In South Africa it is estimated that noncommunicable diseases caused by a poor diet, such as diabetes and hypertension, account for 40% of all deaths. Trikam said the impact of the Health Promotions Levy, which came into effect on April 1,may be far-reaching. The tax is fixed at2.1¢per gram ofthe sugar in beverages with sugar levels above 4g per 100ml.

If imports continue unabated, farmers who have the ability to, will switch crops
Mamongae Mahlare
MD of Illovo Sugar

The sugar association expects that the sugar tax will reduce sugar demand in thesugary beverage sector by 200 000 tons. Illovo South Africa forecasts its salesto the beverage sector will fall by atleast 30% owing to the tax.

Food producers such as Pioneer Foods said the impact of the sugar tax had beennegligible to date. But Martin Neethling, the group’s executive for groceries, said the group’s concern was that if tariffs increased “the cost increases will have adverse consequences for downstr eam commer cial operators and ultimately for the consumer”. Neethling said Pioneer had introduced products with reduced sugar levels, adding that low-sugar recipes were continually being developed and implemented.

The industry needs an effective tariff to protect it … in a distorted market
Trix Trikam
South African Sugar Association executive director

Tiger Brands, whose products Oros, Roses and Energade are affected by the tax, said it was still looking into the detailed impact this would have on the business.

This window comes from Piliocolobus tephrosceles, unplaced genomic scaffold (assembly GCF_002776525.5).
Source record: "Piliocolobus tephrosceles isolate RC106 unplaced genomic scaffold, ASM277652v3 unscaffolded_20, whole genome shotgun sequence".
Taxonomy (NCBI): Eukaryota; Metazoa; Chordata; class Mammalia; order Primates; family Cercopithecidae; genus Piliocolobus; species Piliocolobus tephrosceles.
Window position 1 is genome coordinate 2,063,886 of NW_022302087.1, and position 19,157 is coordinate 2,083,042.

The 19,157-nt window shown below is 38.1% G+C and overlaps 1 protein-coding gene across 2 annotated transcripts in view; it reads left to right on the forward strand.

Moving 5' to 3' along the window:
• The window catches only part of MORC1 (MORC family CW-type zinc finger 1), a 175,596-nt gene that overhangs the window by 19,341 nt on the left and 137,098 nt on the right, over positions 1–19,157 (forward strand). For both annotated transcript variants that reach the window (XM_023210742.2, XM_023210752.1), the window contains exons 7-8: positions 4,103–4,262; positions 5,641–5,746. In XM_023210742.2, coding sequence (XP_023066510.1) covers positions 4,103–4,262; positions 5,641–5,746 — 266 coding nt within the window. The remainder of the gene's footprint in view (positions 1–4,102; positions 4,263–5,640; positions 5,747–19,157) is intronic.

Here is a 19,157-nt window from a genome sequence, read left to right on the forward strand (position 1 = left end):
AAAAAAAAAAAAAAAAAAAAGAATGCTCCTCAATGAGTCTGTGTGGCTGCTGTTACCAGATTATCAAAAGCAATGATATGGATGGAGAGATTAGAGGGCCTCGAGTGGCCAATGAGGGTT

Trikam said should demand be reduced by 200 kilotons, 3 129 jobs could be lost. But he said if the tariff level was not revised, the loss in jobs could reach more than 20 000.

The association estimates that the industry employs about 85 000 people, with a further 350 000 employed indirectly the distorted world market,” said Trix Trikam, executive director of the South African Sugar Association.

Since the start of the year, the international price of sugar has fallen more than 12%. Analysts predict that sugar producers were going to be close to break even from September 2017 to March this year. Mamongae Mahlare, MD of Illovo Sugar, said imports reduced the South African sugar industry’s sales year-on-year by 27%.

“If imports continue unabated, against the backdrop of a recent two-year drought, farmers who have the ability to cultivate alternative crops will switch to other crops, while those that cannot will simply go out of business,” she said.

The association has applied for the reference price – the price at which tariffs kick in – to be adjusted. If the reference price is raised, the prospects for the sector in the next 12 months will improve.

Globally, the sugar sector is a highly supported commodity. India, the world’s second-largest producer of sugar, will spend $231-million (R2.9-billion) this year to subsidise its farmers as the price of sugar continues to fall.

The US sugar industry enjoys industry subsidies estimated at 66% of the farm gate price (the price reached by the farm after marketing costs have been subtracted).

By PERICLES ANETOS
anetosp@sundaytimes.co.za